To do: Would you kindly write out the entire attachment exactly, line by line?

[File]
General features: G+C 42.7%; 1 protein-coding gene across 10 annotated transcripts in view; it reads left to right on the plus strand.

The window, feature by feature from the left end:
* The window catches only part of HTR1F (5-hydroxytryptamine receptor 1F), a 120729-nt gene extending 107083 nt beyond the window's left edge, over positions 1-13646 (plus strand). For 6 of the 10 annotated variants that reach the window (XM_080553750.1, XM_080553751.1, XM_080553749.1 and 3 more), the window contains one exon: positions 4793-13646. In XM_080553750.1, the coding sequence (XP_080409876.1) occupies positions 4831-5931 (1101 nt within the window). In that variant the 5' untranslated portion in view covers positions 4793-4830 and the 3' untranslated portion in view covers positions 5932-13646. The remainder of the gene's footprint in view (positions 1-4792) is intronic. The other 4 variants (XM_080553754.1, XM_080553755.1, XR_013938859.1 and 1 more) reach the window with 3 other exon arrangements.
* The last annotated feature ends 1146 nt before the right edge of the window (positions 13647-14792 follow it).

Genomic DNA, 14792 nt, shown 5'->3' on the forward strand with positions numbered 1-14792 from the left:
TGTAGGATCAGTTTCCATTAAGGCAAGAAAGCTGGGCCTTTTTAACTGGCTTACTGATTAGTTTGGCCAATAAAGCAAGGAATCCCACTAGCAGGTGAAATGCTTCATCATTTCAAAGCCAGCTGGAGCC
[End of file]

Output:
General features: G+C 42.7%; 1 protein-coding gene across 10 annotated transcripts in view; it reads left to right on the plus strand.

The window, feature by feature from the left end:
* The window catches only part of HTR1F (5-hydroxytryptamine receptor 1F), a 120729-nt gene extending 107083 nt beyond the window's left edge, over positions 1-13646 (plus strand). For 6 of the 10 annotated variants that reach the window (XM_080553750.1, XM_080553751.1, XM_080553749.1 and 3 more), the window contains one exon: positions 4793-13646. In XM_080553750.1, the coding sequence (XP_080409876.1) occupies positions 4831-5931 (1101 nt within the window). In that variant the 5' untranslated portion in view covers positions 4793-4830 and the 3' untranslated portion in view covers positions 5932-13646. The remainder of the gene's footprint in view (positions 1-4792) is intronic. The other 4 variants (XM_080553754.1, XM_080553755.1, XR_013938859.1 and 1 more) reach the window with 3 other exon arrangements.
* The last annotated feature ends 1146 nt before the right edge of the window (positions 13647-14792 follow it).

Genomic DNA, 14792 nt, shown 5'->3' on the forward strand with positions numbered 1-14792 from the left:
TGTAGGATCAGTTTCCATTAAGGCAAGAAAGCTGGGCCTTTTTAACTGGCTTACTGATTAGTTTGGCCAATAAAGCAAGGAATCCCACTAGCAGGTGAAATGCTTCATCATTTCAAAGCCAGCTGGAGCC